Genesis 4:8-15 - The First Murder, Cain Kills Abel: Sin Cannot Be Hid
Under normal circumstances parents expect great things for their children. We want them to be wise, handsome or beautiful, filled with grace, successful. In some cases we look to our children to live out our own limited successes or overcome their failures.
But here we are going to look at a child who has grown up to be what we would not want our children to end up like. We are going to talk about Cain and Able. Cain is the example of not mastering sin but sin mastering Cain. We are going to learn how to deal with anger and how to control it rather than anger controlling us. We are going to learn about deception, murder, ignoring and rejecting God’s warning and Word and choosing to follow the way of sin rather than the way of the Lord. Listen to Psalm 1:
"Blessed is the man Who walks not in the counsel of the ungodly, Nor stands in the path of sinners, Nor sits in the seat of the scornful; But his delight is in the law of the Lord, And in His law he meditates day and night. He shall be like a tree Planted by the rivers of water, That brings forth its fruit in its season, Whose leaf also shall not wither; And whatever he does shall prosper. The ungodly are not so, But are like the chaff which the wind drives away. Therefore the ungodly shall not stand in the judgment, Nor sinners in the congregation of the righteous. For the Lord knows the way of the righteous, But the way of the ungodly shall perish." (Psalm 1:1-6, NKJV)
A. The deception and murder (v.8).
1. “Cain talked with Abel his brother, Cain rose up against Abel and killed him…” (v.8).
a) Cain lured Abel into a field, attacked and murdered him.
(1) Note a few facts:
(a) Cain had been angry at both his brother and at God (Gen.4:8). He was angry because God had rejected him but God accepted Abel.
(b) God had warned Cain that sin was crouching at his door (Gen.4:7).
(i) Sin was just like a wild beast, ready to lurch forward and consume him.
(ii) Cain allowed his bitterness and hostility against his brother and against God to fester and consume him.
(iii) Cain did not allow himself to be mastered by God and so became enslaved by the devil. Sin had its way with him, and he became the first murderer.
(c) Cain is now seen deceiving Abel. Cain deceived—deliberately and wilfully deceived—his brother so he could carry out his murderous plot.
(d) Note how often Abel is said to be Cain’s “brother” throughout this passage (six times). This graphically shows how terrible Cain’s sin was: it was his very own brother—the very brother who came from his own mother’s womb—whom he plotted to kill and whom he eventually murdered.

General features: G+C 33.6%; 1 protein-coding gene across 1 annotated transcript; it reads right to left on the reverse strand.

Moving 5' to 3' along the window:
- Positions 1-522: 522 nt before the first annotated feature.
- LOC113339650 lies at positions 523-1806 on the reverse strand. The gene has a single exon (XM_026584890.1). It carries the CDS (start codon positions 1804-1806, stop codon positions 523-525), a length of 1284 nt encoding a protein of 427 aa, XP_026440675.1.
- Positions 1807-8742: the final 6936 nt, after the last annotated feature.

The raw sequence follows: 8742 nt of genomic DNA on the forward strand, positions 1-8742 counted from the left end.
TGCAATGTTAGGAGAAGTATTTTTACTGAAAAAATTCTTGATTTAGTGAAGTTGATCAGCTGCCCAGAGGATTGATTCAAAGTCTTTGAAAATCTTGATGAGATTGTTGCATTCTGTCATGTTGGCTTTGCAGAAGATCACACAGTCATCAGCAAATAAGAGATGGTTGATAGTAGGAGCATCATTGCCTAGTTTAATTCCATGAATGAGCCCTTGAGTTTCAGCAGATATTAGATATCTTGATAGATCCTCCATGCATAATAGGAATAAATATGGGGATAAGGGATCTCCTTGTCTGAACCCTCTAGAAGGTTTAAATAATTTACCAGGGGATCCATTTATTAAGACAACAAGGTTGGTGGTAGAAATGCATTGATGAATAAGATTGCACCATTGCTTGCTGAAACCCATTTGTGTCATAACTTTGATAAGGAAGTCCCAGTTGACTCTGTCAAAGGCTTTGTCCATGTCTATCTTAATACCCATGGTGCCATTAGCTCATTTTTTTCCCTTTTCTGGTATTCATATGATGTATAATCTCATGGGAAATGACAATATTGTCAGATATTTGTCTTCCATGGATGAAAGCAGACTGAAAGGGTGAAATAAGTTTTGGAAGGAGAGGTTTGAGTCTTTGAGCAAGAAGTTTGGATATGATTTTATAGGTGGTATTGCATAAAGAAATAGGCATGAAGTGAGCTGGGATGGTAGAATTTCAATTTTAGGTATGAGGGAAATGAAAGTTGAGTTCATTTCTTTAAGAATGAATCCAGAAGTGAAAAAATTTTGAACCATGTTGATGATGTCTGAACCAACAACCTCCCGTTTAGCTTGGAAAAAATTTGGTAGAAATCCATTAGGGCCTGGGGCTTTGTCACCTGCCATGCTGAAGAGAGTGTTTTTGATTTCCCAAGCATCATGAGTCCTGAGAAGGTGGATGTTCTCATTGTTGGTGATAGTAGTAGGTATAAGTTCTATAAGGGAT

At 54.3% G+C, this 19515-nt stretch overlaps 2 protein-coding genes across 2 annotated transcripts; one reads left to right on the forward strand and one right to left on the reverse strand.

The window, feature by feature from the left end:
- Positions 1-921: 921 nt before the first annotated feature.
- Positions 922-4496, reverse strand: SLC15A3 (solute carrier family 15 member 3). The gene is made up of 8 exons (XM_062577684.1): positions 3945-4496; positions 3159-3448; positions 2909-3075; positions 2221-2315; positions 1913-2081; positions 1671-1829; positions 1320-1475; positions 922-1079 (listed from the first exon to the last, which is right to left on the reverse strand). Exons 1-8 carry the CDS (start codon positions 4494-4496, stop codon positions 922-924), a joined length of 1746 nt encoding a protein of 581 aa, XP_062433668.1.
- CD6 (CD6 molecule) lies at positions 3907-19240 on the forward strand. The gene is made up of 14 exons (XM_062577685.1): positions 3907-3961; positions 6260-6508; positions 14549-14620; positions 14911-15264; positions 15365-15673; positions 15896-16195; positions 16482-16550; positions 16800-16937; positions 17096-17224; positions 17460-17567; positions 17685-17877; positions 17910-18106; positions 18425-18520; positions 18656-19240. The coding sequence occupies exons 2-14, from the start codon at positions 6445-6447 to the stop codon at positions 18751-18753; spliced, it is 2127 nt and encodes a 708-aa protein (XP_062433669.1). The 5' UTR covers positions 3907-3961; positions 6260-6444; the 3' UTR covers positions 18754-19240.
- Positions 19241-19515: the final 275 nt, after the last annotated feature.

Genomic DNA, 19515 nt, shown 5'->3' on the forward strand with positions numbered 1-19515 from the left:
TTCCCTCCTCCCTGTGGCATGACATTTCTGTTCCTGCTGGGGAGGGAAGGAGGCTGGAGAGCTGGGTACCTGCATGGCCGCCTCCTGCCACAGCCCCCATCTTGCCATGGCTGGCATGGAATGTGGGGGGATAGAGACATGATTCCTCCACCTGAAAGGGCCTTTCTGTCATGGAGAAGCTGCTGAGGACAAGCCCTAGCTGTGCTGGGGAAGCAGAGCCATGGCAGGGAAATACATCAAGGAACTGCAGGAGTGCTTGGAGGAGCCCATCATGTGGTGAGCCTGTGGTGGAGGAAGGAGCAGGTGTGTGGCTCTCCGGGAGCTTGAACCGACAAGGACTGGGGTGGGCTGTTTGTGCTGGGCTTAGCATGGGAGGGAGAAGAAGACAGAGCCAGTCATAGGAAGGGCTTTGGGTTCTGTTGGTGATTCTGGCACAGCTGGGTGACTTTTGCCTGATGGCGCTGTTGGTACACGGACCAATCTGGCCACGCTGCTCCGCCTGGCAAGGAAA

(e) The ungodly seed was now planted upon earth. Cain was the first man...who let sin consume him (James 4:1-3).
James talks about how sin starts, grows and finishes, he says "each one is tempted when he is drawn away by his own desires and enticed. Then, when desire has conceived, it gives birth to sin; and sin, when it is full-grown, brings forth death." (James 1:13-15, NKJV)
James asks the question "Where do wars and fights come from among you? Do they not come from your desires for pleasure that war in your members? You lust and do not have. You murder and covet and cannot obtain. You fight and war. Yet you do not have because you do not ask. You ask and do not receive, because you ask amiss, that you may spend it on your pleasures." (James 4:1-3, NKJV)
(2) So here we see the deceit in Cain’s heart.
Cain sounds exactly like the description of Proverbs 26 that says "He who hates, disguises it with his lips, And lays up deceit within himself; When he speaks kindly, do not believe him, For there are seven abominations in his heart; Though his hatred is covered by deceit, His wickedness will be revealed before the assembly.” (Proverbs 26:24-26, NKJV)
The worst deceit of all is when "Jesus said to Judas, “Judas, are you betraying the Son of Man with a kiss?" (Luke 22:48, NKJV)
!!!!! (3) Cain plotted Abel’s slaughter and then pulled it off.
(a) He said, “Let’s go out to the field”. Then, when they were in the field out of sight of others, “Cain attacked his brother and killed him.”
(b) But Cain was not out of God’s sight. God sees everything, and God saw Cain.
(4) Note the sins of Cain:
(a) Anger, deception, murder
(b) ignoring and rejecting God’s warning and Word
(c) choosing to follow the way of sin and of Satan
When it comes to murder, we must always remember the words of Christ: "But I say to you that whoever is angry with his brother without a cause shall be in danger of the judgment. And whoever says to his brother, ‘Raca!’ shall be in danger of the council. But whoever says, ‘You fool!’ shall be in danger of hell fire." (Matthew 5:22, NKJV)
(5) The lesson for us is clear: anger held within the heart is equal to murder in God’s eyes.
Exodus 20 says "You shall not murder." (Exodus 20:13, NKJV)
Peter said "But let none of you suffer as a murderer, a thief, an evildoer, or as a busybody in other people’s matters." (1 Peter 4:15, NKJV)
John says that Cain "Was of the wicked one and murdered his brother. And why did he murder him? Because his works were evil and his brother’s righteous." (1 John 3:12, NKJV)